The big question swirling around “no-pets” blocks in NSW, following the Court of Appeal’s decision against the Horizon building’s by-law last week, is “what next?’
And the answer is probably a scramble to remove, replace and amend pet by-laws to reflect both the legal ruling and current community standards withing individual blocks.
According to strata lawyer David Sachs, speaking on this week’s Flat Chat Wrap podcast, existing no-pet by-laws can stay on strata schemes’ registers, until such times as they are removed by the Owners Corporation.
And the strata committee or strata manager could theoretically issue Notices to Comply based on them. But why would they?
Such action would be taken in the almost certain knowledge that the tribunal (NCAT) would reject the NTC because of the Court of Appeal ruling. Why would any strata committee bother pursuing a complaint that was bound to fail?
But the Court of Appeal ruling is not a “get out of jail” card for badly behaved pets and their inconsiderate owners.
If your dog disturbs neighbours by barking all day and night, or growls and lunges at other owners or dogs in the lift, it could be in breach of strata laws (not by-laws) that allow schemes to apply to NCAT for orders to remove even permitted animals from the building if they are a nuisance.
The same might apply if your cat or dog was proved to be triggering a severe allergic reaction in a neighbour, impacting on their health, and there was no other effective remedy. People come before pets, but that’s an extreme scenario.
For now, in the absence of an appeal to the High Court (so far), buildings should probably revoke their no-pets blanket bans at their next AGMs, just to tidy up the loose ends, and consider replacing them with something that is legal, enforceable and reflects community standards.
Meanwhile, anyone looking to buy into a building with a “no-pets” by-law might face some resistance although it would probably not mean they’d lose the pet. However, they might consider how strongly feelings are running against pets, especially if the block has recently reconfirmed its objections to them.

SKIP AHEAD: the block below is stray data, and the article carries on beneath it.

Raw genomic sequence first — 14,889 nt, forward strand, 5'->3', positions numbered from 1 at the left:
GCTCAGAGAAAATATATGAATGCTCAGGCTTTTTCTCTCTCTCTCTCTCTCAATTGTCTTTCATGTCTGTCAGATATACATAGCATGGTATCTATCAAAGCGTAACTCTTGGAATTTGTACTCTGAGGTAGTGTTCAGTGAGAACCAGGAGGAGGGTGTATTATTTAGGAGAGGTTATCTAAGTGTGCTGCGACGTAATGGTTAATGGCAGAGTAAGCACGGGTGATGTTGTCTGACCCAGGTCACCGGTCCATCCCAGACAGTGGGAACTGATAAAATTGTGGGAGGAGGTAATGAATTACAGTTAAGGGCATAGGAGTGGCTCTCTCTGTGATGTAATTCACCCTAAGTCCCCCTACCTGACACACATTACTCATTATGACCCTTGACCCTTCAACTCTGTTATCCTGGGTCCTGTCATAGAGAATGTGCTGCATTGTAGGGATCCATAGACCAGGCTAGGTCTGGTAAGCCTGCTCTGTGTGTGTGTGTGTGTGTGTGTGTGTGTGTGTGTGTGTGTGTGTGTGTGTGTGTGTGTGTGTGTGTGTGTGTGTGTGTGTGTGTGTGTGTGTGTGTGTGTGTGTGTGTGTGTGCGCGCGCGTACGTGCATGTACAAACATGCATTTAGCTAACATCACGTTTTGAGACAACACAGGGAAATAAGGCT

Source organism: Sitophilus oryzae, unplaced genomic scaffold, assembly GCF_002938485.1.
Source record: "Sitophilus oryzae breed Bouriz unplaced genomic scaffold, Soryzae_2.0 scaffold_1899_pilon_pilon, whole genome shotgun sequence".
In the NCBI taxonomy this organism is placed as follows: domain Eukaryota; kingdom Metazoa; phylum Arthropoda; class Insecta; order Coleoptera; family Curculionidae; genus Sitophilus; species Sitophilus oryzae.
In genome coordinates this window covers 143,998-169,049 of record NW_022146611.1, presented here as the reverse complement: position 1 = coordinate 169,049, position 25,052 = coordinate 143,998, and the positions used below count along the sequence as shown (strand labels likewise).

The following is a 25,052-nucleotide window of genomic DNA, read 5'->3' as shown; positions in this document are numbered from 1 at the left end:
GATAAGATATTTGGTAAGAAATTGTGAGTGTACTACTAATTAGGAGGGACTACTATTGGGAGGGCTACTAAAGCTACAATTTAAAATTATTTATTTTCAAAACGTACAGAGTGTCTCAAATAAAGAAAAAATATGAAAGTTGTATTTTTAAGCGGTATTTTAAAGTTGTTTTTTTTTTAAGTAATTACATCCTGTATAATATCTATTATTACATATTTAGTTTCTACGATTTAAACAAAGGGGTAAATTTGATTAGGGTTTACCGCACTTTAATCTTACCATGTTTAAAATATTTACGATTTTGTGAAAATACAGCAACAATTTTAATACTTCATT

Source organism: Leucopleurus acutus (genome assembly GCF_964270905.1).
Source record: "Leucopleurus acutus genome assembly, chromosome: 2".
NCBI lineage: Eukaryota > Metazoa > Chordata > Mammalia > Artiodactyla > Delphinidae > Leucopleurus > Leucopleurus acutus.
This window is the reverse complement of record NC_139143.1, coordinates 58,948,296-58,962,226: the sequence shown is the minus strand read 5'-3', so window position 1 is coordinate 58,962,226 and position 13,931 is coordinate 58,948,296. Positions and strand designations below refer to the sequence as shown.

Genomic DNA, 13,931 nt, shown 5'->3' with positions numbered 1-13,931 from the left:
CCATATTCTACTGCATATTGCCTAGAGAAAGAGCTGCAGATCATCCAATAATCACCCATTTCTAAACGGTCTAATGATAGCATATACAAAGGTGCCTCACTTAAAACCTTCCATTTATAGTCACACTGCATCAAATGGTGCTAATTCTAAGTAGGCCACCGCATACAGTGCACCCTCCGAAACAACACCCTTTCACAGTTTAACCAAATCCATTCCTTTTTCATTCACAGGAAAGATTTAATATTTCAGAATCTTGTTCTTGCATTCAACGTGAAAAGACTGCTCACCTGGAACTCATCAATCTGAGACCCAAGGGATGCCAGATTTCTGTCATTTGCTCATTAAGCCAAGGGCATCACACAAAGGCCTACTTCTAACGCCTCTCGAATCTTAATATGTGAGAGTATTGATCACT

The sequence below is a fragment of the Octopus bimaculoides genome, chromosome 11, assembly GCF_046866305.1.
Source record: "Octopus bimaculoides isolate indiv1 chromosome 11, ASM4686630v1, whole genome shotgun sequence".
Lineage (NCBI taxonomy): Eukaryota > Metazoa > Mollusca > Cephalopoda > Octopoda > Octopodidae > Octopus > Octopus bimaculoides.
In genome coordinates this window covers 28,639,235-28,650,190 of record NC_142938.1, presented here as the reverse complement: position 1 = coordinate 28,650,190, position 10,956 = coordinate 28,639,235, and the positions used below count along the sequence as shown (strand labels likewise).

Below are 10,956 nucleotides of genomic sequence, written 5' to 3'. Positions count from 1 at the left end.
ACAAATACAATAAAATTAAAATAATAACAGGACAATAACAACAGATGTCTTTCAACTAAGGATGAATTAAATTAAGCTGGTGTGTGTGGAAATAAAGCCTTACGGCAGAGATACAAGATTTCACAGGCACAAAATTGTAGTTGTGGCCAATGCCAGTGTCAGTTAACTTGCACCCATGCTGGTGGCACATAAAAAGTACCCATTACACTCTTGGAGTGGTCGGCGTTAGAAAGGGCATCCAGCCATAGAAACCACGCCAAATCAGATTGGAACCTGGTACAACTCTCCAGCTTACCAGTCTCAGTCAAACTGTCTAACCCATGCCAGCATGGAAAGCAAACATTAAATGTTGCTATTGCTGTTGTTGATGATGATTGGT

The law is one thing but peer pressure is another and pet-owning prospective purchasers and tenants should take the level of anti-animal animosity of any block before they sign on the dotted line.
One of the effects of by-laws is to signal community standards to prospective owners and tenants, so they know what they are getting into.
And make no mistake, determinedly anti-pet committees can always find ways of making pet owners’ lives more difficult, including by introducing by-laws covering common property. They were not affected by the Court of Appeal ruling. That was all about by-laws covering behaviour in residents’ homes.
Okay, owners corporations can’t bring in by-laws forbidding animals from crossing common property when they are travelling to and from their homes, but they could demand that animals be carried across common property, leashed, muzzled or even transported in pet baskets or crates.
There are myriad other ways of harassing pet owners in buildings where they aren’t wanted, so the idea that our previously pet-free blocks are suddenly going to be swamped with pets is alarmist (to non-pet people), to say the least.
Meanwhile, we can probably expect to see a raft of restrictive by-laws coming into the most resolutely anti-pet buildings, if only to make pet owners aware, before they buy in, that they and their fur-babies are not welcome.
On the other hand, smart buildings – especially where a dogged (no pun intended) minority has blocked change by mustering 25 per cent of the vote – should now be looking to revoke blanket bans and replace them with something more reflective of current attitudes.
This will shake out some of the rusted-on no-pets by-laws that the majority of owners don’t want but can’t raise the numbers to remove.
However, this doesn’t mean the end of by-laws as we know them.
Right now apartment blocks are looking to common property by-laws to plug a loophole in the short-term letting provision in strata laws that allows owners and tenants to stay in their apartments during the week, then let them out to visitors at weekends, on the basis that it is still their principle place of residence.
That’s another fight that will run and run, with the bell for the opening round ringing just as soon as tourism picks up.